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I've been assaulted.  What do I do?

Understanding what happened to you can be unclear and overwhelming.  Deciding whether or not to report an incident can be a stressful and confusing choice. Read the information below to understand what happened to you and what your options are.

Go here to review your options and resources.

Was I Raped?

Consider the following questions for you or a friend

Did both people have the capacity to give consent for sexual acts?

 In Arizona, the law states that someone is unable to give consent if they are mentally impaired including impairment caused by drugs and alcohol.   The law also includes impairment caused by a “mental disorder”, “mental defect” and “sleep”.

Did both participants agree to take part in what happened?

Arizona law states that consent is not obtained if someone is “coerced by the immediate use or threatened use of force” or “deceived as to the nature of the act”.  This means that a threat of harm is enough, there does not necessarily need to be a weapon involved. 

Many survivors of sexual assault may be confused about what happened to them because it does not match up to what they think rape is.  Visit RAAIN’s website for answers to more common questions.  If you are unsure about whether you have been raped or sexually assaulted, contact Victim Witness by calling (928) 679-7770 or (928) 774-1414 and request that an advocate be paged.  Victim Witness can also explain your legal rights and options in the case that you or someone you know was sexually assaulted.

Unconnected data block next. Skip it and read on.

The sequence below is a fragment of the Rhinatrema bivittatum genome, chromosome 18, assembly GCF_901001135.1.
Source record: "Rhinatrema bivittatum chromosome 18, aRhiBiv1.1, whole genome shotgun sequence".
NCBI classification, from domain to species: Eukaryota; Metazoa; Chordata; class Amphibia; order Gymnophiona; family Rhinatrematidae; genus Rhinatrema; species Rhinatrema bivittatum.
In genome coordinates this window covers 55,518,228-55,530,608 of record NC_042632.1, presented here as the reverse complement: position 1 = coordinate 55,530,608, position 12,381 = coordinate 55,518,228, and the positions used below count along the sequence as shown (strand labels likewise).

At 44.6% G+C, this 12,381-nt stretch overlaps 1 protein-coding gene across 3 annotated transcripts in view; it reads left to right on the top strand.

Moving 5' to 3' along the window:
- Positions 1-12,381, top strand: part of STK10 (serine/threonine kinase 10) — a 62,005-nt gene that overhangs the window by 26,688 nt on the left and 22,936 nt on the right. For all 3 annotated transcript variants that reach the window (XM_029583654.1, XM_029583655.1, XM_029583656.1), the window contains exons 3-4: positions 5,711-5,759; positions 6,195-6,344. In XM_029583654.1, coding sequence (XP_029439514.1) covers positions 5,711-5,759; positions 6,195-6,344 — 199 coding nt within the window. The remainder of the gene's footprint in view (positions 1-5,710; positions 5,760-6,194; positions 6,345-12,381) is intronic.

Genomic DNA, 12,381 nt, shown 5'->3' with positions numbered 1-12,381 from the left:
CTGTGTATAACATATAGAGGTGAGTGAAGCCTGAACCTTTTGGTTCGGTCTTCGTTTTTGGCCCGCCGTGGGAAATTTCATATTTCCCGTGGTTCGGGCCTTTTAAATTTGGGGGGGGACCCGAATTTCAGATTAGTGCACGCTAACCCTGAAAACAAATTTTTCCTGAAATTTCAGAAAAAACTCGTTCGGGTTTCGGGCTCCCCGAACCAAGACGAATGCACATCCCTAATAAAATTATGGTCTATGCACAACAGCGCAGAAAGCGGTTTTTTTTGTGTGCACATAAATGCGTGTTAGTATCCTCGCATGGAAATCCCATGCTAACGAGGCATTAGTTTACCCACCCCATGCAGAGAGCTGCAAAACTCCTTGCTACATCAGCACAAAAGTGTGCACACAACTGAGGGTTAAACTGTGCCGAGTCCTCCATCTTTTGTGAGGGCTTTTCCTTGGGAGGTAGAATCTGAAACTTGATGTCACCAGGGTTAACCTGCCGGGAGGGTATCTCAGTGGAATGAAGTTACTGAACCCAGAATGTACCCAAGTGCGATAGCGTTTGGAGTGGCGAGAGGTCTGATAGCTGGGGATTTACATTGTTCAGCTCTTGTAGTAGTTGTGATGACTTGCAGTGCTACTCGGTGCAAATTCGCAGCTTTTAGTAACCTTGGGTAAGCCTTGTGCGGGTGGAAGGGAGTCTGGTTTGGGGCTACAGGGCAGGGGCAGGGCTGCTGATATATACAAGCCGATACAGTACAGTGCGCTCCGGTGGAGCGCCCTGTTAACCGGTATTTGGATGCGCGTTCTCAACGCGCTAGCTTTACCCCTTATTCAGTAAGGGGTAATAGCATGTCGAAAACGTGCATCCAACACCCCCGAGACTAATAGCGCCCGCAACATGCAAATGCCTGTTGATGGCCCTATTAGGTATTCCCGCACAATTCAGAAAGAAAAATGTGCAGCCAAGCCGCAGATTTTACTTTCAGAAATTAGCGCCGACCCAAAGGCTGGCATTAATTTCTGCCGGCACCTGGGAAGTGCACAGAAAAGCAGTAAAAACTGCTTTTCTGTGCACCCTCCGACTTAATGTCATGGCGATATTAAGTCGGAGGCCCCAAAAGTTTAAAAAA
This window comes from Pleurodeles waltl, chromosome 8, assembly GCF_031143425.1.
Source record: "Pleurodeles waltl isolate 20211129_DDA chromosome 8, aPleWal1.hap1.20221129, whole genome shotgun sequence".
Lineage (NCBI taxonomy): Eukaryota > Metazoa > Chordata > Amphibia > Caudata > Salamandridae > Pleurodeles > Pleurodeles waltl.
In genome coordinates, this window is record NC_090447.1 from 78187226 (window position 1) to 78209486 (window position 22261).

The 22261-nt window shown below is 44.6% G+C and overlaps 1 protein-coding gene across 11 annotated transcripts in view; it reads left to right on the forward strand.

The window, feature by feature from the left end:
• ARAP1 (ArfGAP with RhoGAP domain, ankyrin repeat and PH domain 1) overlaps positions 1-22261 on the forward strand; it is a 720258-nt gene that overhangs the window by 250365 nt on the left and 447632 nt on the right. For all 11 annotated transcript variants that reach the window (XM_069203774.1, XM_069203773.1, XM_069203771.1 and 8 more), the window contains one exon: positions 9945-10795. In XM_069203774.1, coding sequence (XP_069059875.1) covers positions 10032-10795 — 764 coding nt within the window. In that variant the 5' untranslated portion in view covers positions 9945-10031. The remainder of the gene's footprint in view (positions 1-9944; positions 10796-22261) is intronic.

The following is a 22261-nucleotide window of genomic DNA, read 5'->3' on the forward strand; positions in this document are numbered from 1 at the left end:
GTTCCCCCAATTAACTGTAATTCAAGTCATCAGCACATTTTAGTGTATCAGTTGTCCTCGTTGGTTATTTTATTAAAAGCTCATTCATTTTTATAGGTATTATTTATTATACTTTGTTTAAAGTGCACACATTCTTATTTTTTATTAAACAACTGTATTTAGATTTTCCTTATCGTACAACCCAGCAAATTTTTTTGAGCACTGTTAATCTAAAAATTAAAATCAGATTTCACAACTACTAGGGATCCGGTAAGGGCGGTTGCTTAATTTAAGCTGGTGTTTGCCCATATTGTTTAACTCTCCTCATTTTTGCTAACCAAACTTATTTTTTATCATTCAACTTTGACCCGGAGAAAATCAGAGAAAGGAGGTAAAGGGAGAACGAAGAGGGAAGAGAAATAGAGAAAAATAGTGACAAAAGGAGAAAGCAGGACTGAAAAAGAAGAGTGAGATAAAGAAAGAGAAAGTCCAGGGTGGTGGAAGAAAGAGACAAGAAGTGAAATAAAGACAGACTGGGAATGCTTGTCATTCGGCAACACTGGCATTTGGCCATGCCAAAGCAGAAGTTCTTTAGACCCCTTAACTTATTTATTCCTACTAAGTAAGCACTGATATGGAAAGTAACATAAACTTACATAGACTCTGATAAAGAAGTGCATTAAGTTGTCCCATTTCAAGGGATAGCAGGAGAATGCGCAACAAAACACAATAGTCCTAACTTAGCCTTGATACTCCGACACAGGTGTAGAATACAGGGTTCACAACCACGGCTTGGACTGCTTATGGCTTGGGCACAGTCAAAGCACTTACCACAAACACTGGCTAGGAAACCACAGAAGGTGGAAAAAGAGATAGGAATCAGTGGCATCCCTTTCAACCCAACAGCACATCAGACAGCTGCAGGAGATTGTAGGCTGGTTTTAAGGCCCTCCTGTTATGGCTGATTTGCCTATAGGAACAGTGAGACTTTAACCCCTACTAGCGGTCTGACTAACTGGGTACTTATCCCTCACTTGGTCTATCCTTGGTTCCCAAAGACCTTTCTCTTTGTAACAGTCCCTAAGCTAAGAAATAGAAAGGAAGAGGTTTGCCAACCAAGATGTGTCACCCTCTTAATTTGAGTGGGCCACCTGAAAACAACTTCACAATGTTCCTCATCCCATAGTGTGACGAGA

Victims of Sexual Assault

 Your safety is the number one priority

Follow these steps
  1. Find a safe environment — anywhere away from the perpetrator. If you are at immediate risk, contact the police. You can give the police as much or as little information as you wish, or request that they contact a victim/witness advocate, who will help you understand the process and provide support. Call the Northern Arizona University Police Department at 928-523-3611 or the Flagstaff Police Department at 928-774-1414.
  2. If there is serious physical injury, go immediately to a hospital emergency room to be examined.
  3. If the victim reports the sexual assault to Flagstaff Medical Center, the nurses and doctors there are required to notify police and make an incident report, but the victim is not required to talk with the police unless they choose to. The victim will be treated for injuries and taken to Northern Arizona Center Against Sexual Assault if they wish to proceed with the report and there is no medical reason for them to remain at the hospital.
  4. If there is no serious physical injury, go to a medical center as soon as possible to be examined for sexually transmitted infections or pregnancy. Medical Services available for all university students. 
  5. Know that what happened was not your fault and that you should do what is best for you. Ask a trusted friend to stay with you for moral support.
  6. Call Victim/Witness Services at (928) 679-7770 if you would like advice and support and to clarify your options.
  7. Recognize that healing takes time. Give yourself the time you need. If you would like to seek assistance through counseling, contact Counseling Services.

How to File a Report